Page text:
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Recognizing and Forecasting the Sign of Financial Local Trends using Hidden Markov Models

Author

Listed:
  • M. Bigeco
  • E. Grosso
  • E. Otranto

    ()

Abstract

The problem of forecasting financial time series has received great attention in the past, from both Econometrics and Pattern Recognition researchers. In this context, most of the efforts were spent to represent and model the volatility of the financial indicators in long time series. In this paper a different problem is faced, the prediction of increases and decreases in short (local) financial trends. This problem, poorly considered by the researchers, needs specific models, able to capture the movement in the short time and the asymmetries between increase and decrease periods. The methodology presented in this paper explicitly considers both aspects, encoding the financial returns in binary values (representing the signs of the returns), which are subsequently modelled using two separate Hidden Markov models, one for increases and one for decreases, respectively. The approach has been tested with different experiments with the Dow Jones index and other shares of the same market of different risk, with encouraging results.

Suggested Citation

  • M. Bigeco & E. Grosso & E. Otranto, 2008. "Recognizing and Forecasting the Sign of Financial Local Trends using Hidden Markov Models," Working Paper CRENoS 200803, Centre for North South Economic Research, University of Cagliari and Sassari, Sardinia.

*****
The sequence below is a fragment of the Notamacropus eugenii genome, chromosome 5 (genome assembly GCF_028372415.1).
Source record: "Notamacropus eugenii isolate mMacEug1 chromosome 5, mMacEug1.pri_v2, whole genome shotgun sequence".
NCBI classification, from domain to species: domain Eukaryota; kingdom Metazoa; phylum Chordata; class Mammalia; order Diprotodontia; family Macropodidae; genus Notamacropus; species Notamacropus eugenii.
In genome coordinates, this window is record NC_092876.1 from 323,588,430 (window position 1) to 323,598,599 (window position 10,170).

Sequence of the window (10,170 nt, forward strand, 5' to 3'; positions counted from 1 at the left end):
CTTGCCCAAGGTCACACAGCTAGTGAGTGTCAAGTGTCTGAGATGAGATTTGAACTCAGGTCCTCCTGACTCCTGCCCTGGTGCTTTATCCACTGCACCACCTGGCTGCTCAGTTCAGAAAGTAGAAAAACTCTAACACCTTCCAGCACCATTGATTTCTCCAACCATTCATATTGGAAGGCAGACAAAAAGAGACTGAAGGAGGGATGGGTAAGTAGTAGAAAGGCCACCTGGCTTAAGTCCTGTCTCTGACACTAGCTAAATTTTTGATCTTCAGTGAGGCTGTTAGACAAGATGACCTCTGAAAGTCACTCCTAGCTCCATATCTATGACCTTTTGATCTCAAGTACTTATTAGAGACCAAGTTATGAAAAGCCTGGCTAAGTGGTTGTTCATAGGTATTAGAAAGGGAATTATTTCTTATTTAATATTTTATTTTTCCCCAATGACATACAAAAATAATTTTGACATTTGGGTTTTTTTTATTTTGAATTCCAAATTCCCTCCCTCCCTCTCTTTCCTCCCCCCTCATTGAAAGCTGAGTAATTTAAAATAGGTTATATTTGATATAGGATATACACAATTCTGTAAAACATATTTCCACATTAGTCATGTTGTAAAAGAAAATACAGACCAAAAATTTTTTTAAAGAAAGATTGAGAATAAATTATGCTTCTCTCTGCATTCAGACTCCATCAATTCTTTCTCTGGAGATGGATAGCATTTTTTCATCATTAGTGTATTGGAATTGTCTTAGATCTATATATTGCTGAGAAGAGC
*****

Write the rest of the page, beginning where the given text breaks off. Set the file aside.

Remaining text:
• Handle: RePEc:cns:cnscwp:200803
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    References listed on IDEAS

    as
    1. Holthausen, Robert W. & Larcker, David F., 1992. "The prediction of stock returns using financial statement information," Journal of Accounting and Economics, Elsevier, vol. 15(2-3), pages 373-411, August.
    2. Frankel, Jeffrey A. & Rose, Andrew K., 1996. "Currency crashes in emerging markets: An empirical treatment," Journal of International Economics, Elsevier, vol. 41(3-4), pages 351-366, November.
    3. Peter F. Christoffersen & Francis X. Diebold & Roberto S. Mariano & Anthony S. Tay & Yiu Kuen Tse, 2006. "Direction-of-Change Forecasts Based on Conditional Variance, Skewness and Kurtosis Dynamics: International Evidence," PIER Working Paper Archive 06-016, Penn Institute for Economic Research, Department of Economics, University of Pennsylvania.
    4. Edoardo Otranto, 2005. "The multi-chain Markov switching model," Journal of Forecasting, John Wiley & Sons, Ltd., vol. 24(7), pages 523-537.
    5. Dueker, Michael J, 1997. "Markov Switching in GARCH Processes and Mean-Reverting Stock-Market Volatility," Journal of Business & Economic Statistics, American Statistical Association, vol. 15(1), pages 26-34, January.
    6. Hamilton, James D. & Susmel, Raul, 1994. "Autoregressive conditional heteroskedasticity and changes in regime," Journal of Econometrics, Elsevier, vol. 64(1-2), pages 307-333.
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    Cited by:

    1. M. Pitzalis & I. Sulis & M. Porcu, 2008. "Differences of Cultural Capital among Students in Transition to University. Some First Survey Evidences," Working Paper CRENoS 200805, Centre for North South Economic Research, University of Cagliari and Sassari, Sardinia.
    2. I. Sulis & M. Porcu, 2008. "Assessing the Effectiveness of a Stochastic Regression Imputation Method for Ordered Categorical Data," Working Paper CRENoS 200804, Centre for North South Economic Research, University of Cagliari and Sassari, Sardinia.

    More about this item

    Keywords

    markov models; asymmetries; binary data; short-time forecasts;

    JEL classification:

    • C02 - Mathematical and Quantitative Methods - - General - - - Mathematical Economics
    • G11 - Financial Economics - - General Financial Markets - - - Portfolio Choice; Investment Decisions
    • C63 - Mathematical and Quantitative Methods - - Mathematical Methods; Programming Models; Mathematical and Simulation Modeling - - - Computational Techniques

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